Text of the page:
FCC embarks on third data collection round for broadband map

Just over a month after the Federal Communications Commission (FCC) released the latest version of its national broadband map, the agency on Monday unveiled a third round of broadband data collection.

As of July 3, ISPs can submit data into the FCC’s Broadband Data Collection (BDC) system, indicating which locations their service is available as well as subscription data. All subscription and availability data must be current as of June 30, 2023.

Providers have until September 1 to submit the required data, but the FCC in its release encouraged filers to submit data “as early as possible” in the filing window so that they have enough time to make any corrections.

“Failure to timely file required data in the new BDC system may lead to enforcement action and/or penalties as set forth in the Communications Act and other applicable laws,” the FCC said.

The broadband map was last updated on May 30, reflecting provider-submitted data as of December 31,2022. Entities (including consumers, states, localities and tribes) submitted about 4 million challenges contesting that data.

The federal government leveraged the updated map to decide state allocations for the $42.5 billion Broadband Equity, Access and Deployment (BEAD) program, which were announced at the end of June.

In a separate notice, the FCC announced it’s now accepting bulk challenges to the June 2023 version of the map’s Broadband Serviceable Location Fabric – a dataset of all locations in the U.S. where fixed broadband is or could be installed.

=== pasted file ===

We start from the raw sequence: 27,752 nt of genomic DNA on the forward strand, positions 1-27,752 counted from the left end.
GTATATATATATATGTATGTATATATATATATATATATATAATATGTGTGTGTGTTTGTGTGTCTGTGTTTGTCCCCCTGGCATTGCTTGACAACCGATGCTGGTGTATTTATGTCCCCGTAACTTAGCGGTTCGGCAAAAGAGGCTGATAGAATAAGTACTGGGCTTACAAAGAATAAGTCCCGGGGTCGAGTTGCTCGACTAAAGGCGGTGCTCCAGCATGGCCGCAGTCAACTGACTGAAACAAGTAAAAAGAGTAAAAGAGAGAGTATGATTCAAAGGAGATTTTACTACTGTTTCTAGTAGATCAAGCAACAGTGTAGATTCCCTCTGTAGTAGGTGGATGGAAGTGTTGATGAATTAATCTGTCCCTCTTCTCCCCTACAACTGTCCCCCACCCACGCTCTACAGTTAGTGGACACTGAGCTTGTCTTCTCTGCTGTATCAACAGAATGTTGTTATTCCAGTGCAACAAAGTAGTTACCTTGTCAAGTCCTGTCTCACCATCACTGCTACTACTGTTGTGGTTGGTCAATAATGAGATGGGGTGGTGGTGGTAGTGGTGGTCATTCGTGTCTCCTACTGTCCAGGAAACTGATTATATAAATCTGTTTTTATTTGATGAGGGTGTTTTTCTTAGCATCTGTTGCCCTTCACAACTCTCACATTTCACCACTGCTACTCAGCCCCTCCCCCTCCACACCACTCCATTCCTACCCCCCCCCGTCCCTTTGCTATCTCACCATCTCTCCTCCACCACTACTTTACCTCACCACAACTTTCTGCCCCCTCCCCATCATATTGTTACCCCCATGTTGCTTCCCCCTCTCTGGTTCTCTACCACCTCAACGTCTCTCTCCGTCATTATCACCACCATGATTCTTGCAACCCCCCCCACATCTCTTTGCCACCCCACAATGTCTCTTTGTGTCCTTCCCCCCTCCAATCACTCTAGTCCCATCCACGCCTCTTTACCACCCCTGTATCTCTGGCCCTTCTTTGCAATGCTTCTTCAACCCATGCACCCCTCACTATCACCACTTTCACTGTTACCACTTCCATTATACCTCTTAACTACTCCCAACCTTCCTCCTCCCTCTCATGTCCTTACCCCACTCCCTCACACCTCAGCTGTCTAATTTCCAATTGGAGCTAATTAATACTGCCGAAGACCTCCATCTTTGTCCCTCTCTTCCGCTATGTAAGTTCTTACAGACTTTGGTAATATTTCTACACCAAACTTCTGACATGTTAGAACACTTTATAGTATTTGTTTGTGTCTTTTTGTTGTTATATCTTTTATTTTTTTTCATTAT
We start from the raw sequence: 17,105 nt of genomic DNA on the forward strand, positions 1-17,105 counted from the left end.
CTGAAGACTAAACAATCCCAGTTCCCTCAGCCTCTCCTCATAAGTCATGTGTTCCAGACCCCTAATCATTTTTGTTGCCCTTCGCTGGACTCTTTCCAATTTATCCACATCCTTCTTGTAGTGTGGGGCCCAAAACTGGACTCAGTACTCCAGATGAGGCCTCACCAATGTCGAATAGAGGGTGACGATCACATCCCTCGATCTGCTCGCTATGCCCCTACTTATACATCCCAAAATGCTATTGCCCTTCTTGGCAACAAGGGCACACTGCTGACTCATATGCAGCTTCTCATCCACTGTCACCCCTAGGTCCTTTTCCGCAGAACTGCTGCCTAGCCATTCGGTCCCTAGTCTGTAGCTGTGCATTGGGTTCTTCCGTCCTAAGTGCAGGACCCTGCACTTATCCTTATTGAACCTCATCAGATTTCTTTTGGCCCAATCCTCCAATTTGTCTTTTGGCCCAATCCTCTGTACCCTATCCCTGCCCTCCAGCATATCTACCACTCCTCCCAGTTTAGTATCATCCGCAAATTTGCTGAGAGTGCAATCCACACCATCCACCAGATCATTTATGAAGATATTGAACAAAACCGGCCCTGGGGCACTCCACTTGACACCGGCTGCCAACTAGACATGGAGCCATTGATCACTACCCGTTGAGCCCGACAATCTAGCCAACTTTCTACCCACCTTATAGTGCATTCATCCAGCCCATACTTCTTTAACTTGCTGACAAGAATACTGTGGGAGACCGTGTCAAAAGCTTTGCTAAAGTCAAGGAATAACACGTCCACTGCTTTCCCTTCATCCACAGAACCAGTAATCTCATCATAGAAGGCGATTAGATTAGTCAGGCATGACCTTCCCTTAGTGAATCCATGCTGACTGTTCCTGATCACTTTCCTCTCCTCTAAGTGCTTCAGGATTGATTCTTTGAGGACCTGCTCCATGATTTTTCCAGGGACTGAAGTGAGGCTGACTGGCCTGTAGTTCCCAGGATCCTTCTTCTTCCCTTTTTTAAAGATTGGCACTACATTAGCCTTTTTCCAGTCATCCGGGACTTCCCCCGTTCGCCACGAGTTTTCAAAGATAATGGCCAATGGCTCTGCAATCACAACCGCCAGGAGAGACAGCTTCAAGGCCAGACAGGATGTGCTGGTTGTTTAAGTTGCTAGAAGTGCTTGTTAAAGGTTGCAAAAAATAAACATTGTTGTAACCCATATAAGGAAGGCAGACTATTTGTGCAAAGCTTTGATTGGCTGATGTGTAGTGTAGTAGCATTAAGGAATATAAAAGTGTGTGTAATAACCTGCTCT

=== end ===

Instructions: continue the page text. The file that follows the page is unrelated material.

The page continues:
Although the FCC did not set a hard deadline for bulk Fabric challenges, it noted challenges submitted before September 8 “are most likely to be reviewed and adjudicated” before the next iteration of the Fabric is released in December.

Challenges filed after September 8 “will continue to be accepted and reviewed on a rolling basis,” said the FCC, but those will likely be incorporated into a future version of the Location Fabric.

The FCC’s map is key for determining how many locations in the country are considered unserved or underserved. A Cartesian study from June predicted there will be around 12 million unserved and underserved locations once BEAD money starts flowing to states.

However, the firm predicted only 7.4 million locations will likely be eligible for BEAD funding by January 2024, as a result of ongoing builds and locations already covered by federal subsidies.